Britain's deal with Brussels is the 'beginning of a moment of national renewal', according to the UK's chief negotiator.
Lord Frost hailed 'one of the biggest and broadest agreements ever', saying it ensured the UK 'sets its own laws again'. He added: 'All choices are in our hands as a country and it's now up to us to decide how we use them and how we go forward in the future.'
Lord Frost's euphoria follows almost 12 months of gruelling negotiations, culminating in an all-night haggling session over the quotas for individual species of fish.
Britain's deal with Brussels is the 'beginning of a moment of national renewal', according to the UK's chief negotiator (pictured arriving back in UK after doing the deal)
MPs will vote on the deal in Parliament on Wednesday, with the UK to exit existing trading rules on Thursday. The European Parliament also needs to ratify it, while EU ambassadors received a Christmas Day briefing on the trade deal from EU negotiator Michel Barnier.
A 1,246-page document, including 800 pages of annexes and footnotes, setting out the post-Brexit relationship with the EU, has been published on the UK Government's website.
MPs will vote on the deal in Parliament on Wednesday, with the UK to exit existing trading rules on Thursday. Pictured: Lord David Frost, Prime Minister Boris Johnson, European Commission president Ursula von der Leyen and EU's chief negotiator Michel Barnier in Brussels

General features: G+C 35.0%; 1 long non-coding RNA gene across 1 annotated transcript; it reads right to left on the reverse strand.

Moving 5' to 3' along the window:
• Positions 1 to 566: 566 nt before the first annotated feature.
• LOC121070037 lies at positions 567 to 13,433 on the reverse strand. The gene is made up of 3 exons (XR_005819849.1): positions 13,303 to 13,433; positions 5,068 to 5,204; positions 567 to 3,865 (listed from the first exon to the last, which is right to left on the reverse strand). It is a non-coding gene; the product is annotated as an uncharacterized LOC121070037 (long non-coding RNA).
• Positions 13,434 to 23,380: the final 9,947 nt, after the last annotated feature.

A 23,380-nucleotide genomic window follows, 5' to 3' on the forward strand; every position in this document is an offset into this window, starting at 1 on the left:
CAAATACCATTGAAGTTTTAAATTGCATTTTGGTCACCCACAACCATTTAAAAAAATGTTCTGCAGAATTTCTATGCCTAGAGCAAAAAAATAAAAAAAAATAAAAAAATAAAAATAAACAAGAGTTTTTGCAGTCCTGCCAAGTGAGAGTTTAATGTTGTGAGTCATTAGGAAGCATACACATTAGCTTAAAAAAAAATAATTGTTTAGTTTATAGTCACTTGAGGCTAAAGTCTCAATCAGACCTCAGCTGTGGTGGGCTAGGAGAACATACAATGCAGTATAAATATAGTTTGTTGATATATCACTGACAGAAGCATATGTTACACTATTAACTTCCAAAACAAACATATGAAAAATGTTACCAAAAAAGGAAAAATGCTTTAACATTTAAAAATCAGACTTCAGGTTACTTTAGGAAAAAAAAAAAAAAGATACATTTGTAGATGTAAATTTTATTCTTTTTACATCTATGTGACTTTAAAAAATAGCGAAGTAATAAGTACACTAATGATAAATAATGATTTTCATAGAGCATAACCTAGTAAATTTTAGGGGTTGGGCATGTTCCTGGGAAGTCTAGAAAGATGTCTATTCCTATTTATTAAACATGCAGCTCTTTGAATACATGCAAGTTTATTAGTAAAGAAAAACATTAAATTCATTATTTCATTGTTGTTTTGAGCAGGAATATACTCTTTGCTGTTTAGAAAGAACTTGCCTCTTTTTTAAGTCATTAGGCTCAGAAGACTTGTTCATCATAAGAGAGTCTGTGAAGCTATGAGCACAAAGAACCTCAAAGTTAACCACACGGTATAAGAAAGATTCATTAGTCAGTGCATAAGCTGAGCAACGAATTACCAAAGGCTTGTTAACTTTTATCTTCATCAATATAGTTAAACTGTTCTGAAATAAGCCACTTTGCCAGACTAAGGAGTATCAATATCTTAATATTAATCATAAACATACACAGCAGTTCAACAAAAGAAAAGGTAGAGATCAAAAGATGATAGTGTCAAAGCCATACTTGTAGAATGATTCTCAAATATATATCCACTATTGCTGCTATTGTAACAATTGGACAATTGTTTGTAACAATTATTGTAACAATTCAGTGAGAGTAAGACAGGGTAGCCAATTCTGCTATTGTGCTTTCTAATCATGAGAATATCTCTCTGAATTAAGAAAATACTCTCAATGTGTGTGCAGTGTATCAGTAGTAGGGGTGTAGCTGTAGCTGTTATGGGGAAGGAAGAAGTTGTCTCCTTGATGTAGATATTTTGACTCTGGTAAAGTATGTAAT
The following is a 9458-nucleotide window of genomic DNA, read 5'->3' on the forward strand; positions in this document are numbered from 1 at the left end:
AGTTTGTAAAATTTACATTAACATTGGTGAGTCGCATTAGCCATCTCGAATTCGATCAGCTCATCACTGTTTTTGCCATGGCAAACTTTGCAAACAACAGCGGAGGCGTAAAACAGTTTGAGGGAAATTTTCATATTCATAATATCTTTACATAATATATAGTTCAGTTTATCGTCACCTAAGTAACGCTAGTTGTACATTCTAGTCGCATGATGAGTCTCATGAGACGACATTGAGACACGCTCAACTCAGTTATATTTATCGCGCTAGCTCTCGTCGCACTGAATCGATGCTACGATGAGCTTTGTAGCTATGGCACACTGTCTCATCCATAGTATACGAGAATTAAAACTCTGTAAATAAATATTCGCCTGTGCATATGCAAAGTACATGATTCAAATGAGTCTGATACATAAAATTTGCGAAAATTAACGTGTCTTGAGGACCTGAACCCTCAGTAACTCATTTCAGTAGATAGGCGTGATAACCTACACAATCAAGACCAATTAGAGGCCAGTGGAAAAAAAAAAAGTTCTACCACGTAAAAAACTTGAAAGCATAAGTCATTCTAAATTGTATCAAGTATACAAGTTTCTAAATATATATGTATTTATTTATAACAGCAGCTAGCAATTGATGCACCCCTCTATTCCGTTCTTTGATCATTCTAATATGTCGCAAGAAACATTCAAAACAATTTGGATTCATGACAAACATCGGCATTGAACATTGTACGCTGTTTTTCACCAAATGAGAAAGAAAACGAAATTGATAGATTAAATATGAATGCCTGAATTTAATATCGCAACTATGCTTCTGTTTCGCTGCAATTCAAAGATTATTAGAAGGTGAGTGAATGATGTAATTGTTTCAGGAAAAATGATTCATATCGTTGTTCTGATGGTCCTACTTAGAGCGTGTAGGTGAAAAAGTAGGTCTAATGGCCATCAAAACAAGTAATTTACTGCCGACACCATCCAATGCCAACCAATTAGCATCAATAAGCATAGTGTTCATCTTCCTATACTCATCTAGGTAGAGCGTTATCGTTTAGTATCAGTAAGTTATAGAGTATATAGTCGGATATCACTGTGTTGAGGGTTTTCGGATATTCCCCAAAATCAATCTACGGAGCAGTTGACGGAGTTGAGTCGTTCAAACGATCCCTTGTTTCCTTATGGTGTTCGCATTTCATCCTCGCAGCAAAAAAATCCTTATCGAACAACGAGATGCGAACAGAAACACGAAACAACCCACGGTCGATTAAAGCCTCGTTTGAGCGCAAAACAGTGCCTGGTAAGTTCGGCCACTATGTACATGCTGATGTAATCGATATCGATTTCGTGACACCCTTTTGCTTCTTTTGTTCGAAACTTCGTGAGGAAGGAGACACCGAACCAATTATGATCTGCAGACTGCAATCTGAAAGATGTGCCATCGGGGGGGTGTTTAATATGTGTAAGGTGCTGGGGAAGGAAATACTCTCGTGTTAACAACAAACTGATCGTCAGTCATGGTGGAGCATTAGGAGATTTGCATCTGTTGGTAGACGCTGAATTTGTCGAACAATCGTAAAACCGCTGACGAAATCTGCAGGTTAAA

Lord Frost said: 'There's no more role for the European Court of Justice, there's no direct effects of EU law, there's no alignment of any kind, and we're out of the single market and out of the customs union, just as the manifesto said we would.' Senior members of the UK negotiating team said the deal allowed for a 'managed divergence' from EU rules and standards.
A free trade agreement usually rules out tariffs being applied to imported goods. Under the terms of this deal, if either party acts in a way the other views as anti-competitive, it can go to an independent arbitrator. If that doesn't resolve the complaint, either party can impose tariffs.
Labour leader Sir Keir Starmer – who campaigned against Brexit – said the deal did not provide adequate protections for jobs, manufacturing, financial services or workplace rights.
European Commission President Ursula von der Leyen said the deal was 'fair', adding that it was 'time to turn the page and look to the future'.